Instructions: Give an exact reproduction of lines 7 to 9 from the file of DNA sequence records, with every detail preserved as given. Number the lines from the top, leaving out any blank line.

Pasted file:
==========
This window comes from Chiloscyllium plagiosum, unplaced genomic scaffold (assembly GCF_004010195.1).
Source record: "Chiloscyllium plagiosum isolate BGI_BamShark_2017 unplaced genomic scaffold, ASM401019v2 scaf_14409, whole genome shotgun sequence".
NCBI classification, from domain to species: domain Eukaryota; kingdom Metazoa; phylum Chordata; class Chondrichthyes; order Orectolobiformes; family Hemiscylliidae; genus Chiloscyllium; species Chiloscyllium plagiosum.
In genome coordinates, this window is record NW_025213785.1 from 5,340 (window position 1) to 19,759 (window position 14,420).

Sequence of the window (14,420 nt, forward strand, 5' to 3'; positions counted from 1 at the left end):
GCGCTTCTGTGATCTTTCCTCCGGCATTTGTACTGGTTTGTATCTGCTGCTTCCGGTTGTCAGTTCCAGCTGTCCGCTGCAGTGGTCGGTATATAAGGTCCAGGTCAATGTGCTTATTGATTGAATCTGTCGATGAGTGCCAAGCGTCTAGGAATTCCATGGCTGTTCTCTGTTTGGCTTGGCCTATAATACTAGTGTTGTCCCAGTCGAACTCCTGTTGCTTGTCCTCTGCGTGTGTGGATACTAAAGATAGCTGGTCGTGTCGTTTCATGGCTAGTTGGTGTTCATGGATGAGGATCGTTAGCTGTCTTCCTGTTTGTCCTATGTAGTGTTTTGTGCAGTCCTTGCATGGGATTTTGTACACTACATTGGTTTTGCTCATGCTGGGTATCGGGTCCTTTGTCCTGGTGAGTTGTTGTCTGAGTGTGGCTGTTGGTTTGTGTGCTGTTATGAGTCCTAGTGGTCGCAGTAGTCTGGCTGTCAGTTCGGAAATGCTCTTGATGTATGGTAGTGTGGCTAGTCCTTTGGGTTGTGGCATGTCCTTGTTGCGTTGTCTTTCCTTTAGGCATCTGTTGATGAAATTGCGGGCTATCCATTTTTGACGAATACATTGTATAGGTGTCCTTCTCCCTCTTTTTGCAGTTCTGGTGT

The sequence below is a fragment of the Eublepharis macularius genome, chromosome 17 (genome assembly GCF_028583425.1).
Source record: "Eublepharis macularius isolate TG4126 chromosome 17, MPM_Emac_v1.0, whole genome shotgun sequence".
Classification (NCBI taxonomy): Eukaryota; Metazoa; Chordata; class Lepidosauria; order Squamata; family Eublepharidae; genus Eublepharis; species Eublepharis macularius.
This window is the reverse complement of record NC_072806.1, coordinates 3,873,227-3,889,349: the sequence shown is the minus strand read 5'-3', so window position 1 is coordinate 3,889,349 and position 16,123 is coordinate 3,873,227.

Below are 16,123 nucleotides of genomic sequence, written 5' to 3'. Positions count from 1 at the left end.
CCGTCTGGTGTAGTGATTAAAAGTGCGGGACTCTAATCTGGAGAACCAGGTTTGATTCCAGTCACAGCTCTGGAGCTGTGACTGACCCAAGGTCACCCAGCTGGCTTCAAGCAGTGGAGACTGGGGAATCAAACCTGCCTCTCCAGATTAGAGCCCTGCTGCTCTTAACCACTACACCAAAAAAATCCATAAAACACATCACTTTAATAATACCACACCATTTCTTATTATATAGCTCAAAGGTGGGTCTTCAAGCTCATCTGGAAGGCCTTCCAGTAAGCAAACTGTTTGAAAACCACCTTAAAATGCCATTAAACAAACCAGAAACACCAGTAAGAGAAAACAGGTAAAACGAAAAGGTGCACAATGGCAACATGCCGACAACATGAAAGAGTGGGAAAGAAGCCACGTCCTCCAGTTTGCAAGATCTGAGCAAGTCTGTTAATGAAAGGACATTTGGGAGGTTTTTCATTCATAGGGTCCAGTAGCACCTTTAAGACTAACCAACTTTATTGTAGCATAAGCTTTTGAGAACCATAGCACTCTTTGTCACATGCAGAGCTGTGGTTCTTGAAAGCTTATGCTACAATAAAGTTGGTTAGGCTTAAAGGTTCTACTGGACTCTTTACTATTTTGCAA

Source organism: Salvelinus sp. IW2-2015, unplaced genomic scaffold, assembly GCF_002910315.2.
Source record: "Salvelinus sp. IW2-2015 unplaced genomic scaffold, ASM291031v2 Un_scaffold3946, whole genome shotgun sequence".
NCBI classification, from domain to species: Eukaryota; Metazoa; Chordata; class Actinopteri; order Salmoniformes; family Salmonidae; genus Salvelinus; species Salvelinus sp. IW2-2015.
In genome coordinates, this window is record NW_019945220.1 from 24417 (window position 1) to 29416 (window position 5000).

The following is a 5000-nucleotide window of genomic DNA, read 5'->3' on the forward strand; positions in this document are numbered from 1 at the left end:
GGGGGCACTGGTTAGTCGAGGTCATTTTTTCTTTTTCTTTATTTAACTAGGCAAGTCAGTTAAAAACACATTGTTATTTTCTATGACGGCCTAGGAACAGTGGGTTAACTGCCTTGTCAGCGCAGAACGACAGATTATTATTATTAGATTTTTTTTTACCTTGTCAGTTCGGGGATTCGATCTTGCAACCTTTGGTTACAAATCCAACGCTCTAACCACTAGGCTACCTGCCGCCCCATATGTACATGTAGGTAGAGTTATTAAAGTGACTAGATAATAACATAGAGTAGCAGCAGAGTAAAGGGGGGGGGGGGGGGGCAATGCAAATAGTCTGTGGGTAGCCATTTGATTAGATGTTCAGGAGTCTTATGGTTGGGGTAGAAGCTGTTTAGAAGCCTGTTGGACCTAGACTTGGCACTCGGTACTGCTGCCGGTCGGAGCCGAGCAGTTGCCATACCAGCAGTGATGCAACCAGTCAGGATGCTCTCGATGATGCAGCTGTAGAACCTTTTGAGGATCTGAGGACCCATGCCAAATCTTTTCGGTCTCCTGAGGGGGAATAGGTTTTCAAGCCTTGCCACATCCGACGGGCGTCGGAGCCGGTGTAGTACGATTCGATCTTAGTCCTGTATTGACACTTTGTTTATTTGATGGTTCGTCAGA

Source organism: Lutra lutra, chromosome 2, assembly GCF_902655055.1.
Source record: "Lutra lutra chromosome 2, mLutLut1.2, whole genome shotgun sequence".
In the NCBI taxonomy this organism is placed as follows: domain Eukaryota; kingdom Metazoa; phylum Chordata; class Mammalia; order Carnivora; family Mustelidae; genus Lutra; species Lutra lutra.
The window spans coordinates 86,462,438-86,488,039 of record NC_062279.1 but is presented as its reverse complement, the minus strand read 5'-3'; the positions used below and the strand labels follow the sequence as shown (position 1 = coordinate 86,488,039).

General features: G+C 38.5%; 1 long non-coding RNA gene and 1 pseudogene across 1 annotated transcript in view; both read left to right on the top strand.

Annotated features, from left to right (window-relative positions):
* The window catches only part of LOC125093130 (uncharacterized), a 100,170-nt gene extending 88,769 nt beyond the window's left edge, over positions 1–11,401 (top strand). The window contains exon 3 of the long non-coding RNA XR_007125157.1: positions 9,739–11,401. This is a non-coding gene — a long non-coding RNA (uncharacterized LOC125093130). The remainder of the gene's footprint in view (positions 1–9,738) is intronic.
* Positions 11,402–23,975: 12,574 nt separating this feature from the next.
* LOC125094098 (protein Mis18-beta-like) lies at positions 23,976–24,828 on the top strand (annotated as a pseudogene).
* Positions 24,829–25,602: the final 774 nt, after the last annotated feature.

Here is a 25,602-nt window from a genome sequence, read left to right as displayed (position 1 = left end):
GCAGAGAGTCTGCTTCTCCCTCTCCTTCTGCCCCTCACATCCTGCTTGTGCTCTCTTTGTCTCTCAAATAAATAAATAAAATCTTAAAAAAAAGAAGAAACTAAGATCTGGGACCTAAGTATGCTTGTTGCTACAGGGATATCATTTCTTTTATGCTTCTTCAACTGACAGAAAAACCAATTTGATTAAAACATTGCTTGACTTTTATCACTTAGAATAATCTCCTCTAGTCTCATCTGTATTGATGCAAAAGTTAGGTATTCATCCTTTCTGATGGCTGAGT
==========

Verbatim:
The sequence below is a fragment of the Eublepharis macularius genome, chromosome 17 (genome assembly GCF_028583425.1).
Source record: "Eublepharis macularius isolate TG4126 chromosome 17, MPM_Emac_v1.0, whole genome shotgun sequence".
Classification (NCBI taxonomy): Eukaryota; Metazoa; Chordata; class Lepidosauria; order Squamata; family Eublepharidae; genus Eublepharis; species Eublepharis macularius.